The previous guidelines issued a decade ago were limited to children ages 6 to 12, but advances in research have allowed the new guidelines to include children ages 4 to 18. “ADHD is a chronic condition, and it requires treatment on an ongoing basis,” says Mark Wolraich, MD, lead author of the report announcing the new guidelines. “We’re trying to provide clinicians with more specific criteria for making a diagnosis.”
The report, published in November in Pediatrics, recommends that preschoolers with ADHD receive behavioral interventions first, such as parent training in behavior management techniques. If those interventions fail, then methylphenidate (Ritalin) may be considered only for moderate to severe symptoms. There is some evidence showing benefits of methylphenidate in preschoolers with ADHD, but its effects on brain development in young children aren’t clearly understood.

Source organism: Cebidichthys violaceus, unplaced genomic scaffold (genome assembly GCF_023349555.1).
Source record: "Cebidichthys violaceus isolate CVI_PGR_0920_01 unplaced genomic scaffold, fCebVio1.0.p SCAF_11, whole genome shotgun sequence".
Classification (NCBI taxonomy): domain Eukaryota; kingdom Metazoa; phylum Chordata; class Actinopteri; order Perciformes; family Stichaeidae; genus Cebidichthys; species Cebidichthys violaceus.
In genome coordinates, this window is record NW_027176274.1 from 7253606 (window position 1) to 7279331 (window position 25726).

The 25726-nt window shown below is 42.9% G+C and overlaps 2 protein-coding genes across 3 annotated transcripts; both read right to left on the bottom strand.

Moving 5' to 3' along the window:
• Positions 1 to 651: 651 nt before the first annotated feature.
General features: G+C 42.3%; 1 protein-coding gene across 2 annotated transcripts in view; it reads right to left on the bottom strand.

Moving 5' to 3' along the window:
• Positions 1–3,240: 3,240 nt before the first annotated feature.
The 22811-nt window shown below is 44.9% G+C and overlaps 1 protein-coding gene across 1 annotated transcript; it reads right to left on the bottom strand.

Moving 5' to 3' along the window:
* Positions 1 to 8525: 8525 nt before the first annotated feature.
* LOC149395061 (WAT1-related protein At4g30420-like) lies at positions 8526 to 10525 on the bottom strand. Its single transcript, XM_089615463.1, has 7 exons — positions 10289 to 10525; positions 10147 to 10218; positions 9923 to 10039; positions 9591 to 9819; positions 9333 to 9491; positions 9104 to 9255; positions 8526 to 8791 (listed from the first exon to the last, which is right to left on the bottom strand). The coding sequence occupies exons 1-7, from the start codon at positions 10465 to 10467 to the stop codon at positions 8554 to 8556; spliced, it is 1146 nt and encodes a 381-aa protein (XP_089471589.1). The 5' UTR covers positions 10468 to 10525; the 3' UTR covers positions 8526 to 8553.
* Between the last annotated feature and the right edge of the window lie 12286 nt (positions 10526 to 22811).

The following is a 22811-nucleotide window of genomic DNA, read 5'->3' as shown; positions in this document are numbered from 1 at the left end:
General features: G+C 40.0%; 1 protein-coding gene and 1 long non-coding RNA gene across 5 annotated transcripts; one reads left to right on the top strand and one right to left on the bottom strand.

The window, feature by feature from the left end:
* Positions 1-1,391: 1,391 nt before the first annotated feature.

The Food and Drug Administration hasn’t approved the use of most stimulants for children under age 6, although physicians are allowed to prescribe the drugs off label, says Wolraich, director of the Child Study Center at the University of Oklahoma Health Sciences Center.
About 9.5 percent of kids age 4 to 17 in the United States have been diagnosed with ADHD, according to the Centers for Disease Control and Prevention. More than half of them take prescription drugs. Most children with ADHD don’t take medications for more than three years, with many youths developing coping mechanisms as they get older, Wolraich says.
The report recommends both FDA-approved medications and behavioral interventions for elementary school children and adolescents. The AAP also created a single algorithm to guide clinicians in the diagnosis and treatment of ADHD, along with the consumer guide ADHD: What Every Parent Needs to Know.